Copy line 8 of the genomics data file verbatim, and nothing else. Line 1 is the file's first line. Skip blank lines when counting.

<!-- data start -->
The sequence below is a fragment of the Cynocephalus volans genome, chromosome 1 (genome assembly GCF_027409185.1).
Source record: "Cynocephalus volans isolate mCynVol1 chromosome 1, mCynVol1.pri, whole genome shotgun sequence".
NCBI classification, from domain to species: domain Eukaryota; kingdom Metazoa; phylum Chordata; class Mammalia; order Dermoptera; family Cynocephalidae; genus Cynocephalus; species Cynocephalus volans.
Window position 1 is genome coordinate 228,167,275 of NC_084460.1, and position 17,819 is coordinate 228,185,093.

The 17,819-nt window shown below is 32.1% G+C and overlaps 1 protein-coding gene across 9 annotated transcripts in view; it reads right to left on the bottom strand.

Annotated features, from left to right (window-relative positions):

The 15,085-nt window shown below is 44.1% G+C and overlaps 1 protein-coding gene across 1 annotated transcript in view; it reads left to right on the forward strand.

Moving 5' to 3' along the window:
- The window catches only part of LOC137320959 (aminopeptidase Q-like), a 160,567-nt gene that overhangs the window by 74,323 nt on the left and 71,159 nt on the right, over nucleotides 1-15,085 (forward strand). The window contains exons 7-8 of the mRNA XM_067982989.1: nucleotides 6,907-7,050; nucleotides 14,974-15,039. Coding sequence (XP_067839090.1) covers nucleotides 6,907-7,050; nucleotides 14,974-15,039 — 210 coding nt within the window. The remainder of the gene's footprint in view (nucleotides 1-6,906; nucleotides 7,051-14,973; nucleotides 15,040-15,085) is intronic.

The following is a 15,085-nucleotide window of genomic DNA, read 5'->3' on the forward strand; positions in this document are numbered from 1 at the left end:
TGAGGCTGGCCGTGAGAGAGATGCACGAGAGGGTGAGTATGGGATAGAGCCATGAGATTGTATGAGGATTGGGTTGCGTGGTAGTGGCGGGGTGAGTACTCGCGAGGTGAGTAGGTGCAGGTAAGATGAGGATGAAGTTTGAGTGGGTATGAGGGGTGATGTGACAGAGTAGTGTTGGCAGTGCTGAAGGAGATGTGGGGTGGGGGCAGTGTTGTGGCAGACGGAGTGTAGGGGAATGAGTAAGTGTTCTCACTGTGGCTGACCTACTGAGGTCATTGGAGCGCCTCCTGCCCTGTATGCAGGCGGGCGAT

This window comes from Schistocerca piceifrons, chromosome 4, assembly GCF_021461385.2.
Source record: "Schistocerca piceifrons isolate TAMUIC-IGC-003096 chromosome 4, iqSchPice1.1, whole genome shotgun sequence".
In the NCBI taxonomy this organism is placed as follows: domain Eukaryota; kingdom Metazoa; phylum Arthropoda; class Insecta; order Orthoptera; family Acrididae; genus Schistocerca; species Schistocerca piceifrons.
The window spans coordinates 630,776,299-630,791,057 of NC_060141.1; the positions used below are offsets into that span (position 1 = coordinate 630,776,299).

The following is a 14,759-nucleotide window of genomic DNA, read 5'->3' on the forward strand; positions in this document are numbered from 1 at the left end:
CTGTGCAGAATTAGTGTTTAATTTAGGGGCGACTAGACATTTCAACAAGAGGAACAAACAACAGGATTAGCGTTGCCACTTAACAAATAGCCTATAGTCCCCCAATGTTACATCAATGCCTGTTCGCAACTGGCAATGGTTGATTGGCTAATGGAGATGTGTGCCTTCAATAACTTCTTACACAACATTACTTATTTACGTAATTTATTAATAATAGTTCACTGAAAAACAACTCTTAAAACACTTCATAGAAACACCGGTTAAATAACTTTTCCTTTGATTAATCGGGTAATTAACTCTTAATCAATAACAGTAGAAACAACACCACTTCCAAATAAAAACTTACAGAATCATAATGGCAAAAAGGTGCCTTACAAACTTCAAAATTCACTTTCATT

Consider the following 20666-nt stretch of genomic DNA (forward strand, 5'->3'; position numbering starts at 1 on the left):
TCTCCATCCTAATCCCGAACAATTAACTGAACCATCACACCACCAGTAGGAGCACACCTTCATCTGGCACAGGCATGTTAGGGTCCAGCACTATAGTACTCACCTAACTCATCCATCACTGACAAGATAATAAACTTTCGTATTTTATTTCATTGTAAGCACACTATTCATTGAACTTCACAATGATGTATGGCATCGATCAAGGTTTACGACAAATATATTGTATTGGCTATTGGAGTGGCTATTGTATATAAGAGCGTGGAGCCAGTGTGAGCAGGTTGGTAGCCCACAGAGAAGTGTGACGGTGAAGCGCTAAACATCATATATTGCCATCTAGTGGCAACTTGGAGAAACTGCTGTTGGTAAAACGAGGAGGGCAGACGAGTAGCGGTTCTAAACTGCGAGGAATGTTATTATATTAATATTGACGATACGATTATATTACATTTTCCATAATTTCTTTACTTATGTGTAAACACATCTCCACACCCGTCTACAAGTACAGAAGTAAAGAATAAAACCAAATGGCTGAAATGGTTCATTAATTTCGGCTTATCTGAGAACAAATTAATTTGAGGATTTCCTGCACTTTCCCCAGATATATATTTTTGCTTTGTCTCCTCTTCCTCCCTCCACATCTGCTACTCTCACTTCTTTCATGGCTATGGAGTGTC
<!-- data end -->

Moving 5' to 3' along the window: